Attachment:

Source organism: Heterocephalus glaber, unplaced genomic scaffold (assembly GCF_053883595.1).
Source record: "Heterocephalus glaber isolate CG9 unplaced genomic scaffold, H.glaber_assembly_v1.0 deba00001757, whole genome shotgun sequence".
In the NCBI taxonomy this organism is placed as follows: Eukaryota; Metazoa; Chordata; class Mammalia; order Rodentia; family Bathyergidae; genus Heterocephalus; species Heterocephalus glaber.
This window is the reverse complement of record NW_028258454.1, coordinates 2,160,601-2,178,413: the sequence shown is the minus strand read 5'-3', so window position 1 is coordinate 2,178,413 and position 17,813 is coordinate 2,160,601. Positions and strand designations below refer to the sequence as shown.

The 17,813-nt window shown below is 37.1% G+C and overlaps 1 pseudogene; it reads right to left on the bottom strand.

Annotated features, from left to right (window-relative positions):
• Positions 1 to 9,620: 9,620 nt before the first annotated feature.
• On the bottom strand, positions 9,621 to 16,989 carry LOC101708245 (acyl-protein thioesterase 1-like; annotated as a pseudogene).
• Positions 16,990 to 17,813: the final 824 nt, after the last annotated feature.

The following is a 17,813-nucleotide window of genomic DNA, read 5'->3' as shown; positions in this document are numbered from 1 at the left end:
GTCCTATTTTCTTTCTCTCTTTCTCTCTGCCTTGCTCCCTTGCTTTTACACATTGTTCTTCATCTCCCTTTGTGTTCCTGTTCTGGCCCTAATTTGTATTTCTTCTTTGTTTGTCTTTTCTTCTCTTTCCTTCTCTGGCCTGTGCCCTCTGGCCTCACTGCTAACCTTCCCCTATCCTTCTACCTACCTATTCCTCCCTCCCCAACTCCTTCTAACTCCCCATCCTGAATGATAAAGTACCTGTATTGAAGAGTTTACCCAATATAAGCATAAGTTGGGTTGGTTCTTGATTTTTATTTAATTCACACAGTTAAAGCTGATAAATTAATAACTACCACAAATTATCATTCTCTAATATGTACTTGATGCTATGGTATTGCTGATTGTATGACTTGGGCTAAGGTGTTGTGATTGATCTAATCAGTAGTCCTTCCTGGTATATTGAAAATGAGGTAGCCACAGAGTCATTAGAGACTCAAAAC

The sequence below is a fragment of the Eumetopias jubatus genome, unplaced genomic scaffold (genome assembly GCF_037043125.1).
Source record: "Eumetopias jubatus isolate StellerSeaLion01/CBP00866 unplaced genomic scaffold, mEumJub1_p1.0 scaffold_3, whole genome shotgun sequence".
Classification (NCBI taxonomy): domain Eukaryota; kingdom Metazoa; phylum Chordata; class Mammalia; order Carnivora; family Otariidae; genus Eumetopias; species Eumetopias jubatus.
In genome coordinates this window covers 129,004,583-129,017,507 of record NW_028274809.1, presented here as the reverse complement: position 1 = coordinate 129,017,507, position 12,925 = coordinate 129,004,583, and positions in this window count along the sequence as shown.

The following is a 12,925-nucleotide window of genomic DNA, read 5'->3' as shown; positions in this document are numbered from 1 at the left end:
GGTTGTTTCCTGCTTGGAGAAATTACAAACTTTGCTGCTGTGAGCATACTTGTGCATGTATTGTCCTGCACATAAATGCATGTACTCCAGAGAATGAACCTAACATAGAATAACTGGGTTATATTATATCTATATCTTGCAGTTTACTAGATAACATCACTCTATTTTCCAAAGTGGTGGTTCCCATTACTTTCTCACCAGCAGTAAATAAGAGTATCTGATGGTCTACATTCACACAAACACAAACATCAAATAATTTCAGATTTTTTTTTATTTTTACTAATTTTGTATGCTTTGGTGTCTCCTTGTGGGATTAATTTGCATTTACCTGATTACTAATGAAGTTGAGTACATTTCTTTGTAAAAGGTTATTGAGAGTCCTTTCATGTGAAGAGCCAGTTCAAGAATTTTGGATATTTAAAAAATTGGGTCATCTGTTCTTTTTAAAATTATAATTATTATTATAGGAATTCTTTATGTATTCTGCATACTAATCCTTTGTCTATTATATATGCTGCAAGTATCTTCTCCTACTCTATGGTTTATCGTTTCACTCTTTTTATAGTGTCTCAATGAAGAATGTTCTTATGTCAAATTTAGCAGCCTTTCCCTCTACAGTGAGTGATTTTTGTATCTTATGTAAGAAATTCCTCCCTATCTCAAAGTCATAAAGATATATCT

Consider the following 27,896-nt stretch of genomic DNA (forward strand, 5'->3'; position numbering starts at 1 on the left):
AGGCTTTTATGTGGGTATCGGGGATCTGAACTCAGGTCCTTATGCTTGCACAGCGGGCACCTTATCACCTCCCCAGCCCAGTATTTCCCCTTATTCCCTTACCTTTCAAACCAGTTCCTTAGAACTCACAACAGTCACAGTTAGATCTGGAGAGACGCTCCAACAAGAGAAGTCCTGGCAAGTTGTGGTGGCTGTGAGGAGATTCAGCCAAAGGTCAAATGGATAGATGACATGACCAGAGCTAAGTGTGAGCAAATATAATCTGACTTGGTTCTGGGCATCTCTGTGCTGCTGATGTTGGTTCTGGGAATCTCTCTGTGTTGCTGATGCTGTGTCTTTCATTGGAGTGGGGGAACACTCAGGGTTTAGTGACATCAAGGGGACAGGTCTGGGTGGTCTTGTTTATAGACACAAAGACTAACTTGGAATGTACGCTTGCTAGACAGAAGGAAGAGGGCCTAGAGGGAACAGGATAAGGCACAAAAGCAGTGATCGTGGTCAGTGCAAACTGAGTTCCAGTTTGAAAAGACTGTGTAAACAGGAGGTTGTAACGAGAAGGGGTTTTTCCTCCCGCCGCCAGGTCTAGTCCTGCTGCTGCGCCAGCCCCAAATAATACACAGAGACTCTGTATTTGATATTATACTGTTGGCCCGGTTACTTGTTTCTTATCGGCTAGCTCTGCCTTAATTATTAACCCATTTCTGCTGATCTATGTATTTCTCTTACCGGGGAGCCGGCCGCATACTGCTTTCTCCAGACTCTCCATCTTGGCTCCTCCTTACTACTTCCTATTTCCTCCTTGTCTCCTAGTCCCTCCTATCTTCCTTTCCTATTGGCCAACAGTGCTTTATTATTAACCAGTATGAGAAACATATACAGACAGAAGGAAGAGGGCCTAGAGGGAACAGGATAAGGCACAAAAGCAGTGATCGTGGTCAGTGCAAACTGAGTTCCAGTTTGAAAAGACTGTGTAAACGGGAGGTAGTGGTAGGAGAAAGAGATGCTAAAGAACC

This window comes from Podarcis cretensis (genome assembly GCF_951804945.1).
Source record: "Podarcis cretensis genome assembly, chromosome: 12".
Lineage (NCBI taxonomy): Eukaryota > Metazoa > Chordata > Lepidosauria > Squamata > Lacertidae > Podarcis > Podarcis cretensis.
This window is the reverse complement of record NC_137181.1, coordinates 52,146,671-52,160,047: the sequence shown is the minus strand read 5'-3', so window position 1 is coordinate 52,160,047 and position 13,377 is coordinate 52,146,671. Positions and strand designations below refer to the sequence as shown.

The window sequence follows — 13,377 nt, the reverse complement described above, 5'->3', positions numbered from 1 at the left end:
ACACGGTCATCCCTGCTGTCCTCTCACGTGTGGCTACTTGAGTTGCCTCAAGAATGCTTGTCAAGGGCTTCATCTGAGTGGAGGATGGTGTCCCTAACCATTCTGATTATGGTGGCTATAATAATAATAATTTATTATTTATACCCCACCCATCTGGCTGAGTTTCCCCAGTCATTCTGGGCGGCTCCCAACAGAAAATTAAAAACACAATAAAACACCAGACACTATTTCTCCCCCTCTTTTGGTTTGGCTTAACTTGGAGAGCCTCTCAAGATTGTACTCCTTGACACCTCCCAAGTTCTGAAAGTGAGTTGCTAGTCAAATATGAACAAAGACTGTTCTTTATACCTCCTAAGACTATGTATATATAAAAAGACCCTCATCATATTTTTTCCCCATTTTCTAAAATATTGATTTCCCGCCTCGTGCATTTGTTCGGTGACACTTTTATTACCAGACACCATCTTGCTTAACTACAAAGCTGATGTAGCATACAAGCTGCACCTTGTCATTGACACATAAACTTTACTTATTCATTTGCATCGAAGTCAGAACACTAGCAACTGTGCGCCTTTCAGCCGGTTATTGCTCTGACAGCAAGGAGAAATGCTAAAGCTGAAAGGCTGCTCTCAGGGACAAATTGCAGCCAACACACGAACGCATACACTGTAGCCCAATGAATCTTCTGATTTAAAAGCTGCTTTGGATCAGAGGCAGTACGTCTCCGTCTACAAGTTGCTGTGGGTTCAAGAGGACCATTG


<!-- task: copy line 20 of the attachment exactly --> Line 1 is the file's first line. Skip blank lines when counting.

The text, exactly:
This window comes from Podarcis cretensis (genome assembly GCF_951804945.1).